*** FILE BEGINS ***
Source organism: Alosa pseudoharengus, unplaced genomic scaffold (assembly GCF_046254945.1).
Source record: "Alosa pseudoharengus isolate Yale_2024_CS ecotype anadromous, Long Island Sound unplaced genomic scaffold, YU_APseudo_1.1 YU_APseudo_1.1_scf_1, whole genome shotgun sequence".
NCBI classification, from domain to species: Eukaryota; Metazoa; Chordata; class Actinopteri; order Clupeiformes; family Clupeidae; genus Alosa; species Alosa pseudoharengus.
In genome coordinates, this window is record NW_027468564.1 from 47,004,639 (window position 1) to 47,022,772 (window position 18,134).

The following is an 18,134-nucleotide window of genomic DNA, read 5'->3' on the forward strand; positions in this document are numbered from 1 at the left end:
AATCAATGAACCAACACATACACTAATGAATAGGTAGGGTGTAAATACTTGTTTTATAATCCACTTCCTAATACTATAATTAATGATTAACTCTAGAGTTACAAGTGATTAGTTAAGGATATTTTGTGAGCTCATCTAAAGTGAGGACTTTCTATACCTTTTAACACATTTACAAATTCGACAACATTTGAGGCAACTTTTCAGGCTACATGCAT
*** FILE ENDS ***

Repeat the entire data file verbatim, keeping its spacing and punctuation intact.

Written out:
Source organism: Alosa pseudoharengus, unplaced genomic scaffold (assembly GCF_046254945.1).
Source record: "Alosa pseudoharengus isolate Yale_2024_CS ecotype anadromous, Long Island Sound unplaced genomic scaffold, YU_APseudo_1.1 YU_APseudo_1.1_scf_1, whole genome shotgun sequence".
NCBI classification, from domain to species: Eukaryota; Metazoa; Chordata; class Actinopteri; order Clupeiformes; family Clupeidae; genus Alosa; species Alosa pseudoharengus.
In genome coordinates, this window is record NW_027468564.1 from 47,004,639 (window position 1) to 47,022,772 (window position 18,134).

The following is an 18,134-nucleotide window of genomic DNA, read 5'->3' on the forward strand; positions in this document are numbered from 1 at the left end:
AATCAATGAACCAACACATACACTAATGAATAGGTAGGGTGTAAATACTTGTTTTATAATCCACTTCCTAATACTATAATTAATGATTAACTCTAGAGTTACAAGTGATTAGTTAAGGATATTTTGTGAGCTCATCTAAAGTGAGGACTTTCTATACCTTTTAACACATTTACAAATTCGACAACATTTGAGGCAACTTTTCAGGCTACATGCAT